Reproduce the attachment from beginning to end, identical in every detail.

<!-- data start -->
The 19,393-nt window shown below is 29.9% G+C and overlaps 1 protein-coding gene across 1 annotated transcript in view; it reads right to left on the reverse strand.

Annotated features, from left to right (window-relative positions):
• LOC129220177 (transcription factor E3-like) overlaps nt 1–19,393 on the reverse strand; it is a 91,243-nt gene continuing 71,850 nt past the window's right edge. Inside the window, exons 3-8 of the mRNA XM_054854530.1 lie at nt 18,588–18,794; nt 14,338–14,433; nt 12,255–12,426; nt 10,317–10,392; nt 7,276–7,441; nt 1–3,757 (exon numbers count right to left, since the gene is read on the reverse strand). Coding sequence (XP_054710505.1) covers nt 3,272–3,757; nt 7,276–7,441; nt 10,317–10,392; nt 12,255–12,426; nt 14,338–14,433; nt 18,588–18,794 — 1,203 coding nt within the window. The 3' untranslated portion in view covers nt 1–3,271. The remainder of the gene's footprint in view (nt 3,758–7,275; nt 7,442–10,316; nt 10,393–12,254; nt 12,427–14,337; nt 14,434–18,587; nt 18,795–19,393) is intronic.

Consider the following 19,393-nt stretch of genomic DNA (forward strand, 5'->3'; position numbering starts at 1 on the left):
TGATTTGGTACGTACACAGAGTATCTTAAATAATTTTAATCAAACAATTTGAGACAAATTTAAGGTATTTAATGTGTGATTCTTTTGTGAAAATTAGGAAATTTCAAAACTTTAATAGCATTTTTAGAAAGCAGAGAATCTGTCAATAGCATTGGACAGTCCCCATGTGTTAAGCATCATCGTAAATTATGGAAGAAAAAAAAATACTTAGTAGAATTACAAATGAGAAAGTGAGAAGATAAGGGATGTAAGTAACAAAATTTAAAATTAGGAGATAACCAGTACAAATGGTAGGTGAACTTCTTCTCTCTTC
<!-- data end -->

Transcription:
The 19,393-nt window shown below is 29.9% G+C and overlaps 1 protein-coding gene across 1 annotated transcript in view; it reads right to left on the reverse strand.

Annotated features, from left to right (window-relative positions):
• LOC129220177 (transcription factor E3-like) overlaps nt 1–19,393 on the reverse strand; it is a 91,243-nt gene continuing 71,850 nt past the window's right edge. Inside the window, exons 3-8 of the mRNA XM_054854530.1 lie at nt 18,588–18,794; nt 14,338–14,433; nt 12,255–12,426; nt 10,317–10,392; nt 7,276–7,441; nt 1–3,757 (exon numbers count right to left, since the gene is read on the reverse strand). Coding sequence (XP_054710505.1) covers nt 3,272–3,757; nt 7,276–7,441; nt 10,317–10,392; nt 12,255–12,426; nt 14,338–14,433; nt 18,588–18,794 — 1,203 coding nt within the window. The 3' untranslated portion in view covers nt 1–3,271. The remainder of the gene's footprint in view (nt 3,758–7,275; nt 7,442–10,316; nt 10,393–12,254; nt 12,427–14,337; nt 14,434–18,587; nt 18,795–19,393) is intronic.

Consider the following 19,393-nt stretch of genomic DNA (forward strand, 5'->3'; position numbering starts at 1 on the left):
TGATTTGGTACGTACACAGAGTATCTTAAATAATTTTAATCAAACAATTTGAGACAAATTTAAGGTATTTAATGTGTGATTCTTTTGTGAAAATTAGGAAATTTCAAAACTTTAATAGCATTTTTAGAAAGCAGAGAATCTGTCAATAGCATTGGACAGTCCCCATGTGTTAAGCATCATCGTAAATTATGGAAGAAAAAAAAATACTTAGTAGAATTACAAATGAGAAAGTGAGAAGATAAGGGATGTAAGTAACAAAATTTAAAATTAGGAGATAACCAGTACAAATGGTAGGTGAACTTCTTCTCTCTTC